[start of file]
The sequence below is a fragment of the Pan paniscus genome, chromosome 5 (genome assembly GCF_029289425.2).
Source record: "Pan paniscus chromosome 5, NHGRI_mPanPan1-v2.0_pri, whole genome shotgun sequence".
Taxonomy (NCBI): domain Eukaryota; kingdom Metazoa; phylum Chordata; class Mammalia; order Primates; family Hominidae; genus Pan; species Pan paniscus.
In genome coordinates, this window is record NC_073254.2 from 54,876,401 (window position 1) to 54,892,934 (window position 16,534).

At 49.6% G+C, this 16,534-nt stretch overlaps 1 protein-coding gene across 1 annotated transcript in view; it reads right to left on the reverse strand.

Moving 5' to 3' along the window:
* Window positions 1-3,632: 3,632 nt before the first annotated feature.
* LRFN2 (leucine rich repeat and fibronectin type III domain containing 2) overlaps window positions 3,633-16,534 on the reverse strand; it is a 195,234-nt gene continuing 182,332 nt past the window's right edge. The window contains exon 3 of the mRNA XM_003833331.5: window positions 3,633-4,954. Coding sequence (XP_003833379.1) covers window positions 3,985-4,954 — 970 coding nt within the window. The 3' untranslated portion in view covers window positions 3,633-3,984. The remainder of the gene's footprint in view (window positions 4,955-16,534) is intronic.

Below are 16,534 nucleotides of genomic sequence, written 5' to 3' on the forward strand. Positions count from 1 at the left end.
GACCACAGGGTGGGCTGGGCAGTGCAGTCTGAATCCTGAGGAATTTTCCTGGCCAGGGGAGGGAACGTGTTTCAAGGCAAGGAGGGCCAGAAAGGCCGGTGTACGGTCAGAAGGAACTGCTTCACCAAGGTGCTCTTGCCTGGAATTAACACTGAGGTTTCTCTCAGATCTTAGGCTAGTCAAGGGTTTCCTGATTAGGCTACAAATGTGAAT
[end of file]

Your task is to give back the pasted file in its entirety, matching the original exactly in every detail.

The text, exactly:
The sequence below is a fragment of the Pan paniscus genome, chromosome 5 (genome assembly GCF_029289425.2).
Source record: "Pan paniscus chromosome 5, NHGRI_mPanPan1-v2.0_pri, whole genome shotgun sequence".
Taxonomy (NCBI): domain Eukaryota; kingdom Metazoa; phylum Chordata; class Mammalia; order Primates; family Hominidae; genus Pan; species Pan paniscus.
In genome coordinates, this window is record NC_073254.2 from 54,876,401 (window position 1) to 54,892,934 (window position 16,534).

At 49.6% G+C, this 16,534-nt stretch overlaps 1 protein-coding gene across 1 annotated transcript in view; it reads right to left on the reverse strand.

Moving 5' to 3' along the window:
* Window positions 1-3,632: 3,632 nt before the first annotated feature.
* LRFN2 (leucine rich repeat and fibronectin type III domain containing 2) overlaps window positions 3,633-16,534 on the reverse strand; it is a 195,234-nt gene continuing 182,332 nt past the window's right edge. The window contains exon 3 of the mRNA XM_003833331.5: window positions 3,633-4,954. Coding sequence (XP_003833379.1) covers window positions 3,985-4,954 — 970 coding nt within the window. The 3' untranslated portion in view covers window positions 3,633-3,984. The remainder of the gene's footprint in view (window positions 4,955-16,534) is intronic.

Below are 16,534 nucleotides of genomic sequence, written 5' to 3' on the forward strand. Positions count from 1 at the left end.
GACCACAGGGTGGGCTGGGCAGTGCAGTCTGAATCCTGAGGAATTTTCCTGGCCAGGGGAGGGAACGTGTTTCAAGGCAAGGAGGGCCAGAAAGGCCGGTGTACGGTCAGAAGGAACTGCTTCACCAAGGTGCTCTTGCCTGGAATTAACACTGAGGTTTCTCTCAGATCTTAGGCTAGTCAAGGGTTTCCTGATTAGGCTACAAATGTGAAT